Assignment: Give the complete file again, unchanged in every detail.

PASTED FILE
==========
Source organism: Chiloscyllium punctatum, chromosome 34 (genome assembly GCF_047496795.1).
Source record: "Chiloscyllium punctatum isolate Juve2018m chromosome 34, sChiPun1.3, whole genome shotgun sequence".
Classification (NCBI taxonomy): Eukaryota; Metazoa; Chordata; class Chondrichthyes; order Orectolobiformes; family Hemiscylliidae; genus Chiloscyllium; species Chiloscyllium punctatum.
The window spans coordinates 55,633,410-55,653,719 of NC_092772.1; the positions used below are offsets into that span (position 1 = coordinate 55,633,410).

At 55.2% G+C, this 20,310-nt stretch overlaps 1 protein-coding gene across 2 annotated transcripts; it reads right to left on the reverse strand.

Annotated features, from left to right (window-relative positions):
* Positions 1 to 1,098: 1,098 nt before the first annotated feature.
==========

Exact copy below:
Source organism: Chiloscyllium punctatum, chromosome 34 (genome assembly GCF_047496795.1).
Source record: "Chiloscyllium punctatum isolate Juve2018m chromosome 34, sChiPun1.3, whole genome shotgun sequence".
Classification (NCBI taxonomy): Eukaryota; Metazoa; Chordata; class Chondrichthyes; order Orectolobiformes; family Hemiscylliidae; genus Chiloscyllium; species Chiloscyllium punctatum.
The window spans coordinates 55,633,410-55,653,719 of NC_092772.1; the positions used below are offsets into that span (position 1 = coordinate 55,633,410).

At 55.2% G+C, this 20,310-nt stretch overlaps 1 protein-coding gene across 2 annotated transcripts; it reads right to left on the reverse strand.

Annotated features, from left to right (window-relative positions):
* Positions 1 to 1,098: 1,098 nt before the first annotated feature.